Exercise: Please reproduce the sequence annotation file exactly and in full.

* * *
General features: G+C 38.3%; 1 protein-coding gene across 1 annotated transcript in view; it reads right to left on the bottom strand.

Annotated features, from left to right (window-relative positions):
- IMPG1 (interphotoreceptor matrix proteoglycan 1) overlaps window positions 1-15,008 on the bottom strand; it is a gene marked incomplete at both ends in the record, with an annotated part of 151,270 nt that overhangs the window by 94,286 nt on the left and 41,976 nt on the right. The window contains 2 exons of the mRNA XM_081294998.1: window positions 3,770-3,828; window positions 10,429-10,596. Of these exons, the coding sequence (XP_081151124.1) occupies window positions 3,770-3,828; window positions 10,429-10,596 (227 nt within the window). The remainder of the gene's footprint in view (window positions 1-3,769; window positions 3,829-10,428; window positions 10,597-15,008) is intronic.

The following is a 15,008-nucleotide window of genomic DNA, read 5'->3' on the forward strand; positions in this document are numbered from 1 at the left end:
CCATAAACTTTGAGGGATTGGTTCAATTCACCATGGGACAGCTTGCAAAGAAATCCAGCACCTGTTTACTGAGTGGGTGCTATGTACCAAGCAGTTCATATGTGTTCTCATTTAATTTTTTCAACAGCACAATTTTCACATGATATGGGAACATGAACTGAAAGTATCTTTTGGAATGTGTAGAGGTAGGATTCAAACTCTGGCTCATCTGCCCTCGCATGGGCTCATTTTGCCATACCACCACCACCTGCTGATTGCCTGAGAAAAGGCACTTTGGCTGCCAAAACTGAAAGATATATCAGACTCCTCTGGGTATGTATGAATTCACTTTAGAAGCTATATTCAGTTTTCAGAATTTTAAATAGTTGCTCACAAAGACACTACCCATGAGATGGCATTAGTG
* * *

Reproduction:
General features: G+C 38.3%; 1 protein-coding gene across 1 annotated transcript in view; it reads right to left on the bottom strand.

Annotated features, from left to right (window-relative positions):
- IMPG1 (interphotoreceptor matrix proteoglycan 1) overlaps window positions 1-15,008 on the bottom strand; it is a gene marked incomplete at both ends in the record, with an annotated part of 151,270 nt that overhangs the window by 94,286 nt on the left and 41,976 nt on the right. The window contains 2 exons of the mRNA XM_081294998.1: window positions 3,770-3,828; window positions 10,429-10,596. Of these exons, the coding sequence (XP_081151124.1) occupies window positions 3,770-3,828; window positions 10,429-10,596 (227 nt within the window). The remainder of the gene's footprint in view (window positions 1-3,769; window positions 3,829-10,428; window positions 10,597-15,008) is intronic.

The following is a 15,008-nucleotide window of genomic DNA, read 5'->3' on the forward strand; positions in this document are numbered from 1 at the left end:
CCATAAACTTTGAGGGATTGGTTCAATTCACCATGGGACAGCTTGCAAAGAAATCCAGCACCTGTTTACTGAGTGGGTGCTATGTACCAAGCAGTTCATATGTGTTCTCATTTAATTTTTTCAACAGCACAATTTTCACATGATATGGGAACATGAACTGAAAGTATCTTTTGGAATGTGTAGAGGTAGGATTCAAACTCTGGCTCATCTGCCCTCGCATGGGCTCATTTTGCCATACCACCACCACCTGCTGATTGCCTGAGAAAAGGCACTTTGGCTGCCAAAACTGAAAGATATATCAGACTCCTCTGGGTATGTATGAATTCACTTTAGAAGCTATATTCAGTTTTCAGAATTTTAAATAGTTGCTCACAAAGACACTACCCATGAGATGGCATTAGTG